Apple just killed its electric car project, shifting focus to generative AI

Were you hoping to get your hands on an Apple car in the next few years? Would you settle for a smarter Siri?
Written by Maria Diaz, Staff Writer
Jason Hiner/ZDNET

Apple is canceling one of its open secret projects -- building an autonomous electric car, and shifting most of the 2,000 employees working on it to focus on generative AI efforts instead. 

The internal announcement was made by Apple COO Jeff Williams and an Apple vice president leading the electric car project, Kevin Lynch, according to a report by Bloomberg

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Apple's AI team is led by John Giannandrea, an Apple executive who's been reportedly focused on generative AI endeavors for the past couple of years, including the development of large language model applications (LLMs) like AI chatbots (think, ChatGPT). 

Not all employees will be so lucky, as Bloomberg says there will be layoffs. TechCrunch reports some have already been let go, but it's unclear how many people will be laid off. Aside from software engineers and employees working closely with AI, the "Special Projects Group" or SPG, as Apple called its electric car team, also included hardware and automotive engineers, who may or may not be able to apply for other jobs within the company. 

Apple's electric car endeavors began in 2014, and the company has reportedly invested several billions of dollars into both fully autonomous vehicles and electric cars to compete with Tesla and others.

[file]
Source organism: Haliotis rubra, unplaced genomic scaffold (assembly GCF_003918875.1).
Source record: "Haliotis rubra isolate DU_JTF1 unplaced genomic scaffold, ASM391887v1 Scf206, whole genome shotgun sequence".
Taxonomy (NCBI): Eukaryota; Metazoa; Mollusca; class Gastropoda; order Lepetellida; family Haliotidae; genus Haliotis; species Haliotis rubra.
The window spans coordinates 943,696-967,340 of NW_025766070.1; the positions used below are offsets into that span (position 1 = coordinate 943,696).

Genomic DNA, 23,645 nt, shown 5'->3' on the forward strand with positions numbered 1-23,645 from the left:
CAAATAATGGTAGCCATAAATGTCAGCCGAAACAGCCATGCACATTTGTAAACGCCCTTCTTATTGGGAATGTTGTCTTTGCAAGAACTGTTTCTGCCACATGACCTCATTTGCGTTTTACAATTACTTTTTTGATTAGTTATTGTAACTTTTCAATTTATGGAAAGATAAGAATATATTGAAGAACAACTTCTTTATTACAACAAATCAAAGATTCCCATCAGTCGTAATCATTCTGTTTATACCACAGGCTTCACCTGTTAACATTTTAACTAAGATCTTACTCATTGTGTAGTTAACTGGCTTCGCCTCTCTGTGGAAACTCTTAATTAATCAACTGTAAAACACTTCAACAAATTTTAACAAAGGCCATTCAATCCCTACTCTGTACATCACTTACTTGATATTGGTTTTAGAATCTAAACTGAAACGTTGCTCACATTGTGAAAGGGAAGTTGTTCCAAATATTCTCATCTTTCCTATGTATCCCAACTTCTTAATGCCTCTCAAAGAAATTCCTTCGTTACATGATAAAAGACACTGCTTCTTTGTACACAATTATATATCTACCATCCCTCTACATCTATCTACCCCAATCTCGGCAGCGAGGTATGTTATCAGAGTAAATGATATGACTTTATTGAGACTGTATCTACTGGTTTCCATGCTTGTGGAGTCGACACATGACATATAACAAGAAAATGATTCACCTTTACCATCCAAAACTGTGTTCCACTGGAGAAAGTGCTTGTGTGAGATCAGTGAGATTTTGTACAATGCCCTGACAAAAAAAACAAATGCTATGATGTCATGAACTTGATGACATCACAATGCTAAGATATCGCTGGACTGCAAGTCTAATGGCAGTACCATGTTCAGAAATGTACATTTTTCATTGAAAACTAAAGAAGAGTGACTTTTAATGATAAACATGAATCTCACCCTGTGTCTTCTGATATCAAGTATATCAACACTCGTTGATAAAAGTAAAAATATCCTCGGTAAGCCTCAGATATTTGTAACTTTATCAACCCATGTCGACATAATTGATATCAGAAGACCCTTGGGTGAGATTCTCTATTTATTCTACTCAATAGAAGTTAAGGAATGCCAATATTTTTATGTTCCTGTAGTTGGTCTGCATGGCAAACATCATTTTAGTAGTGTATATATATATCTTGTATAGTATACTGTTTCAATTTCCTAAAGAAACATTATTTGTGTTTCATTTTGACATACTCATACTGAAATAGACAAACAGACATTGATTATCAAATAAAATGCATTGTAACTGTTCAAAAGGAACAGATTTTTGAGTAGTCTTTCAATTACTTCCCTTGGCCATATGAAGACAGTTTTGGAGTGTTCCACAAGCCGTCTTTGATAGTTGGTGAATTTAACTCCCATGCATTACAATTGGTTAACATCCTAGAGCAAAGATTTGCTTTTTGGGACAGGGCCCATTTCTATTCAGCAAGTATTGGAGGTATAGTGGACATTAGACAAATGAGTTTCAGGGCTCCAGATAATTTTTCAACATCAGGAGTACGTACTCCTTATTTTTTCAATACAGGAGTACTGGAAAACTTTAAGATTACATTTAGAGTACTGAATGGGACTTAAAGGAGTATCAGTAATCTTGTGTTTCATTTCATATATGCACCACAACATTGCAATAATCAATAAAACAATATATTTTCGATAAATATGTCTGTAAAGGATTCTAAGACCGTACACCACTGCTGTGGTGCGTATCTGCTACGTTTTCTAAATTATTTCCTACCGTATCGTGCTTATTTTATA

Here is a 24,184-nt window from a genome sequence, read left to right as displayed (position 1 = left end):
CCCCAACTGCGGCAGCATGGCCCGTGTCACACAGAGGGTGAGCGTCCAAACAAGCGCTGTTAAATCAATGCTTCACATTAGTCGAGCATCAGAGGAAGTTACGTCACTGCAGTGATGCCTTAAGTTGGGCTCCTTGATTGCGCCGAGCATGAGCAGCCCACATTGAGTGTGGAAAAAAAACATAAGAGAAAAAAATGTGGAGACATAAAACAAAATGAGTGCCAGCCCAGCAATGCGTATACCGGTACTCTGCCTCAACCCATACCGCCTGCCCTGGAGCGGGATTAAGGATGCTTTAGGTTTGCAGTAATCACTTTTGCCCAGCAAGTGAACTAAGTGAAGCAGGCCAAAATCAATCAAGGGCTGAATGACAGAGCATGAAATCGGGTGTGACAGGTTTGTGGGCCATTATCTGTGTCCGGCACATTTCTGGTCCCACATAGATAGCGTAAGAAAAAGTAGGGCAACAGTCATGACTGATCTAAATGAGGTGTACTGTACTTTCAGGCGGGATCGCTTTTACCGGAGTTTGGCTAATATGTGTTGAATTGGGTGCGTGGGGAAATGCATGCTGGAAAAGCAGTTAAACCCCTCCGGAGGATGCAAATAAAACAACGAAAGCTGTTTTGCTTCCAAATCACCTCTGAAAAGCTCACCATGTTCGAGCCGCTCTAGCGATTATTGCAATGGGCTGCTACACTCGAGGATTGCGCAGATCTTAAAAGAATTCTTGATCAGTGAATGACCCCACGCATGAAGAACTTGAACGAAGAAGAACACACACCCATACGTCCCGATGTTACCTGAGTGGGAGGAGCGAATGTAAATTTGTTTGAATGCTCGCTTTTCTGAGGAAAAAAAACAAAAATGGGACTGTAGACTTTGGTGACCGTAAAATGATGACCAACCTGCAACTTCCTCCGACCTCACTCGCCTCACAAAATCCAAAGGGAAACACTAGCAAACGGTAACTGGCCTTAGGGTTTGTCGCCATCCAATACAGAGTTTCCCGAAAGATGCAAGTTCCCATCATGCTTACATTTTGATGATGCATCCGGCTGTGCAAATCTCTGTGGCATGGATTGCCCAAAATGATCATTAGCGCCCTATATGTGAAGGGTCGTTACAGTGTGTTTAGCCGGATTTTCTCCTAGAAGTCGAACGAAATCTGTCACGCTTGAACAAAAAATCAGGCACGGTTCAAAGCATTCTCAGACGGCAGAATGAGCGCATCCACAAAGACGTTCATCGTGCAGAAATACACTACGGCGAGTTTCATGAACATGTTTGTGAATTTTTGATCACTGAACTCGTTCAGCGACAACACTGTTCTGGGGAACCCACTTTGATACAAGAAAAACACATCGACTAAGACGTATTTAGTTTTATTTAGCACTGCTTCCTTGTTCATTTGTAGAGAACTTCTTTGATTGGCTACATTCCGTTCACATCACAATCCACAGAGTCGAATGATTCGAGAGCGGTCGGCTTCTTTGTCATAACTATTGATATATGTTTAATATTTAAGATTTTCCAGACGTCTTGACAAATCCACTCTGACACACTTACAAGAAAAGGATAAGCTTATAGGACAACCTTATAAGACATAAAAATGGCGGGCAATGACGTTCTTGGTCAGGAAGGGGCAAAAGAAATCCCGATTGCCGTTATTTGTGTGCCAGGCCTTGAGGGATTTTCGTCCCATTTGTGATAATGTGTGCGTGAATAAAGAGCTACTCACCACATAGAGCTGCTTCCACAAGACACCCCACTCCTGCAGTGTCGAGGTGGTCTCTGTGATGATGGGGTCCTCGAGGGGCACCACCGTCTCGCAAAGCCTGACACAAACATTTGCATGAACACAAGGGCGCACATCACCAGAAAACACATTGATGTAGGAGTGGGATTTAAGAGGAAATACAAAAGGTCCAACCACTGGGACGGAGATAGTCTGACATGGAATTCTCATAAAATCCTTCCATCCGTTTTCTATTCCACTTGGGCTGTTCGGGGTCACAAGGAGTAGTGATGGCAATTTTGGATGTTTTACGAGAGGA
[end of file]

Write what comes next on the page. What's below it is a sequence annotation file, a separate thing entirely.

Its most recent launch, the Apple Vision Pro, is a mixed-reality headset and its first new product category since the release of Apple Watch in 2015. Vision Pro has gotten the company a lot of attention for its futuristic and innovative nature. 

Also: Apple Vision Pro review: Fascinating, flawed, and needs to fix 5 things

Apple has been notably absent in the generative AI boom over over the past year since the launch of ChatGPT. The company hasn't released remarkable generative AI technology during the rise in popularity of genAI, not even while its biggest competitors, Google, Microsoft, and Samsung, all have rivaled OpenAI's ChatGPT with different generative AI technology advancements. 

Some reports in July indicated Apple is working on an AI chatbot of its own, used internally and known as Apple GPT, which runs on a proprietary foundational model. While Apple has been largely quiet about incorporating generative AI into its devices, we're likely to see at least some new genAI features showcased at this year's WWDC in June.

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